The team declared the myth plausible at this point, then continued working in an attempt to get a higher flight. Tory built a launch guide and set up a 9 mm pistol to fire upward into the base of the tank as it sat on the burner, creating an instant nozzle. With the fire going and the tank about to burst, the team triggered the pistol and the resulting blast sent the tank into a high, spinning trajectory – enough to convince them that a propane tank could become a rocket under the right conditions.
Episode 143 – Mythssion Control
- Original air date: May 5, 2010
This myth was put forward by fans who complained about a comment Jamie made during the "Compact Compact" myth, where he claimed the force generated by two cars hitting each other at 50 mph (80 km/h) was equivalent to that of a car hitting a wall at 100 mph (160 km/h).
Myth statement Status Notes Two cars crashing into each other at 50 mph will exert the same force as a single car hitting a wall at 50 mph. Confirmed In their small scale tests, the Mythbusters compressed clay with swinging hammers at two different speeds (1x and 2x speeds). Their results showed that two objects hitting each other at 1x speed will cause 1x damage. In their full scale tests, the Mythbusters crashed two cars into a wall at 50 and 100 mph as references. They then had two cars going at 50 mph collide into each other. After surveying the results, it was clear that the two cars suffered damage identical to the car that crashed into the wall at 50 mph. The Mythbusters explained that was possible through Newton's third law of motion. Even though there was twice the force generated from both cars, that force also had to be divided between the mass of both cars as well.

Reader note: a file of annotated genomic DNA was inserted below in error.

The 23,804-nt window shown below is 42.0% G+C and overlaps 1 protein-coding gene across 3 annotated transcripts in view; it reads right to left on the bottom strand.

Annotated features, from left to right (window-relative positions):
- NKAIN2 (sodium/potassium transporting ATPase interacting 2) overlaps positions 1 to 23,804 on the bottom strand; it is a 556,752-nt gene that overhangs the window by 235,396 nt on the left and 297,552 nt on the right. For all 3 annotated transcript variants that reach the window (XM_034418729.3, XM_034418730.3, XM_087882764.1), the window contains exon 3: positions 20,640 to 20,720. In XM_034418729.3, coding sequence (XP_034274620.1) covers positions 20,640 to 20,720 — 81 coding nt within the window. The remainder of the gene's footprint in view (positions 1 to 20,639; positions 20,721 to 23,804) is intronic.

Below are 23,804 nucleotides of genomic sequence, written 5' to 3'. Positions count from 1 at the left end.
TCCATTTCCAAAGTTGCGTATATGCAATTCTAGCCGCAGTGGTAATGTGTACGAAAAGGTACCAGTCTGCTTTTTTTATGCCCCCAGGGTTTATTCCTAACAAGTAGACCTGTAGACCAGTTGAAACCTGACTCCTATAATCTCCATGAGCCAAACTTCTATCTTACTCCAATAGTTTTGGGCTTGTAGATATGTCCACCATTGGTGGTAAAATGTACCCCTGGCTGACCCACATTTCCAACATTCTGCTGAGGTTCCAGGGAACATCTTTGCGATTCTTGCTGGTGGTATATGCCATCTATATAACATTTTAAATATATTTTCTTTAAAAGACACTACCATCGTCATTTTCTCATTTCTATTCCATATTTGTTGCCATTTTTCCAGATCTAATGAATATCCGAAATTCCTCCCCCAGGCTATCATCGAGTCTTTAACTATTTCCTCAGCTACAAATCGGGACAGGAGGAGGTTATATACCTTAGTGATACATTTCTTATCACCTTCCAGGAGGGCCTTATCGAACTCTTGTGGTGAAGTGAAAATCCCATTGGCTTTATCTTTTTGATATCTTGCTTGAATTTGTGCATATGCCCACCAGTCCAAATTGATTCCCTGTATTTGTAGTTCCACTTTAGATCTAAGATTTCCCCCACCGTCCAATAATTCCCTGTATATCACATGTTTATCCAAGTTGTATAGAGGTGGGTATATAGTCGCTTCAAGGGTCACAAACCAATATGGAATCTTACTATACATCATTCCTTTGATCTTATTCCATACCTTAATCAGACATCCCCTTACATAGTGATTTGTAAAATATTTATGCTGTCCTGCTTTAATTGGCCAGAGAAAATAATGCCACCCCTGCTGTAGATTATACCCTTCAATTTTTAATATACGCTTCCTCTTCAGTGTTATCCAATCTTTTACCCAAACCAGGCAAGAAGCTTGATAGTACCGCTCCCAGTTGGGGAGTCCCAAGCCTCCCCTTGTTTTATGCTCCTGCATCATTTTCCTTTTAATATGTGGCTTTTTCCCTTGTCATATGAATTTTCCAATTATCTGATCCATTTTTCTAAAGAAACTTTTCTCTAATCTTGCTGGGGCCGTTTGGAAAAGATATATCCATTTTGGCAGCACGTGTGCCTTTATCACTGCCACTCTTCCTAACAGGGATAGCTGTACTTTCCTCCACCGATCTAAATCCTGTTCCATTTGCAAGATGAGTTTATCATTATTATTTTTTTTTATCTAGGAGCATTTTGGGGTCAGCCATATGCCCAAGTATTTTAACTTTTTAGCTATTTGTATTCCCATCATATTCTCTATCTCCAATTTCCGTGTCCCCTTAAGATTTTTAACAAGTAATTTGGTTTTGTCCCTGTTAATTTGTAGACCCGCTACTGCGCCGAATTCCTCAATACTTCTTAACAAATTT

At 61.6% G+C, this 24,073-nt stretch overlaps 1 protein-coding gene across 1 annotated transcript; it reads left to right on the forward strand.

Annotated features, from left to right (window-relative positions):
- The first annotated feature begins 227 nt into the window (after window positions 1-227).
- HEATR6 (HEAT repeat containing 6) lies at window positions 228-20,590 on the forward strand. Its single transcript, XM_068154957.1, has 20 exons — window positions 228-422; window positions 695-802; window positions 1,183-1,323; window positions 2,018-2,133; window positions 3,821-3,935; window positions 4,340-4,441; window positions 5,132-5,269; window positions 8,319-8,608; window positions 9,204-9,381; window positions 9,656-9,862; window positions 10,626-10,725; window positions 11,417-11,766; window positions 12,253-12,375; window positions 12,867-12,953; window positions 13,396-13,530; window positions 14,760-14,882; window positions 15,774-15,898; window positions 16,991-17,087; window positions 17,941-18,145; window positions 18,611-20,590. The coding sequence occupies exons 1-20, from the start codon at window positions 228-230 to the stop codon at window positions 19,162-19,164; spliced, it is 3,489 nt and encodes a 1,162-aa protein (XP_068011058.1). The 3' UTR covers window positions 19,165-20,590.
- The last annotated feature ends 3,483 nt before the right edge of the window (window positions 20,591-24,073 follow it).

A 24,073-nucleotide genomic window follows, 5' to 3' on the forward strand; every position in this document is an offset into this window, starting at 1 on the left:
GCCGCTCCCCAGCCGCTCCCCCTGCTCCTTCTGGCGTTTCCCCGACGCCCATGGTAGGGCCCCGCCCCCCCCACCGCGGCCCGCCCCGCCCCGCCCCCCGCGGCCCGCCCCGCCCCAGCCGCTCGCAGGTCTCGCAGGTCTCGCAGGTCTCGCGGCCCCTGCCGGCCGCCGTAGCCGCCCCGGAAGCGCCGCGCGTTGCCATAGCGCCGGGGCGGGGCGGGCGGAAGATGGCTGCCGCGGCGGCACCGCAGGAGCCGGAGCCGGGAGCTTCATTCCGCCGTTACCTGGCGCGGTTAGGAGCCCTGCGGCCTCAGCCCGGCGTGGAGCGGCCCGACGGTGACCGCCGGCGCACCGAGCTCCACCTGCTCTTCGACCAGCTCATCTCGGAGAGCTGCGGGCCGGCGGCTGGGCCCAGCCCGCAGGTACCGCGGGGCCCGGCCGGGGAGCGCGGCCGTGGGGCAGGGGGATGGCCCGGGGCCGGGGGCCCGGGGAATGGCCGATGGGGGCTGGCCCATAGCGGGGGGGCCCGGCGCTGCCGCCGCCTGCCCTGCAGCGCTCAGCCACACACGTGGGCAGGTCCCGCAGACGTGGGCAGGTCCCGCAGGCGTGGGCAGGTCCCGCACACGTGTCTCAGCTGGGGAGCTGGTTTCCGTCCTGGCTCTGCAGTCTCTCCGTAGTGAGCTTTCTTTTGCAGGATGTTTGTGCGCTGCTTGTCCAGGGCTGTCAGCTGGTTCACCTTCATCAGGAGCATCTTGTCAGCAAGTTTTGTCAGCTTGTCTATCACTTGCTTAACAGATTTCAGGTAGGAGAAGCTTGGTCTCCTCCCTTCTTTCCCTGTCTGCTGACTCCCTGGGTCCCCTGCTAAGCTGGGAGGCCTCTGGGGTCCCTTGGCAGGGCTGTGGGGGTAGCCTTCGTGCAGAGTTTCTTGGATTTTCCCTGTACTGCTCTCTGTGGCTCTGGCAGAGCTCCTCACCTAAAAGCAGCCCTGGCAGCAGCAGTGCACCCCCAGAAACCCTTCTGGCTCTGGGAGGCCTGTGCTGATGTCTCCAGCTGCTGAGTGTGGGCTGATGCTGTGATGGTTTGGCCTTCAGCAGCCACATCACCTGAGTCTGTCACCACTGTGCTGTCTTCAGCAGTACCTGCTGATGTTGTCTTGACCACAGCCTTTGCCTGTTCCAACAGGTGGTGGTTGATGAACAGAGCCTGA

Knock Your Socks Off Revisit
The fans put forward a number of arguments, citing that the Build Team did not have a proper human analogue, and that they used elastic socks instead of non-elastic ones. The Build Team also decided to see whether hairy or hairless legs would be a factor in the myth.